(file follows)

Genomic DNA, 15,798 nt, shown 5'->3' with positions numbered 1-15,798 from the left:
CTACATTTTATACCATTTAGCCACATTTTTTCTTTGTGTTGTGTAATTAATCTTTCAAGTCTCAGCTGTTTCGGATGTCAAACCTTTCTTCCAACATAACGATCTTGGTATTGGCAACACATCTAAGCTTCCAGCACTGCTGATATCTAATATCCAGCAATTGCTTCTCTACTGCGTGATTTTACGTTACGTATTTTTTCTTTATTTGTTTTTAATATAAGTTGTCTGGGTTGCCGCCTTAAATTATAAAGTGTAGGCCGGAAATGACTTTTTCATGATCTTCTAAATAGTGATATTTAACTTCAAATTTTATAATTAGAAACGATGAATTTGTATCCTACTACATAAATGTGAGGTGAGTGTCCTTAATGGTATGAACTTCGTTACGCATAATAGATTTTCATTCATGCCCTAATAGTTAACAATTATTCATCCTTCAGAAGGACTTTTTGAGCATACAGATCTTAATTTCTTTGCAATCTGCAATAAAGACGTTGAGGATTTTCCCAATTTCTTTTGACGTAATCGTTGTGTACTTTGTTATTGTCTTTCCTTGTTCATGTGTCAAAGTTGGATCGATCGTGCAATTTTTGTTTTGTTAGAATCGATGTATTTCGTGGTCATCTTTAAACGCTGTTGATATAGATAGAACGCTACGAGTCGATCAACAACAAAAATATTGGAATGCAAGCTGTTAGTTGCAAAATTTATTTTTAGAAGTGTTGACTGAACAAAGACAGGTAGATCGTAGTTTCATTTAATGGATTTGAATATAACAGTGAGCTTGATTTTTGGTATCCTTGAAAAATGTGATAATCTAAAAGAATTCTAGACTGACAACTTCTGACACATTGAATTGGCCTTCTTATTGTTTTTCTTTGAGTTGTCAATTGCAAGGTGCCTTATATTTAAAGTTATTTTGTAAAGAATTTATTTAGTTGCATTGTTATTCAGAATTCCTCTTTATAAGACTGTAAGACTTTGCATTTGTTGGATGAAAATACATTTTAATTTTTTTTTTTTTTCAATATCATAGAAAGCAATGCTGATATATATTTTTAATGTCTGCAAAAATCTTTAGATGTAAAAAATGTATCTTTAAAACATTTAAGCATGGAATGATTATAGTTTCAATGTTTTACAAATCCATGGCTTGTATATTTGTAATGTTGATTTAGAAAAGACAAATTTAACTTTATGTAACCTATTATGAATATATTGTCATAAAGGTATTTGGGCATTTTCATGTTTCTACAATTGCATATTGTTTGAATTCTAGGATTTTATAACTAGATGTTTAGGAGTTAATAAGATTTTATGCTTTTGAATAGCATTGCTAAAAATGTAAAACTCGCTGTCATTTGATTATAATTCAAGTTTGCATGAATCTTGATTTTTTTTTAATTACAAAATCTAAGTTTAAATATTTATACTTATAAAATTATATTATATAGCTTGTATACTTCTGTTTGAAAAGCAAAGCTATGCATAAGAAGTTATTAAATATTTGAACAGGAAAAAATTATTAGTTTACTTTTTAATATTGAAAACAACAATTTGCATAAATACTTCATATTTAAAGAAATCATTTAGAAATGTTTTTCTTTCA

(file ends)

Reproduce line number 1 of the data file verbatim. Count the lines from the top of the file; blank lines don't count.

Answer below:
Genomic DNA, 15,798 nt, shown 5'->3' with positions numbered 1-15,798 from the left: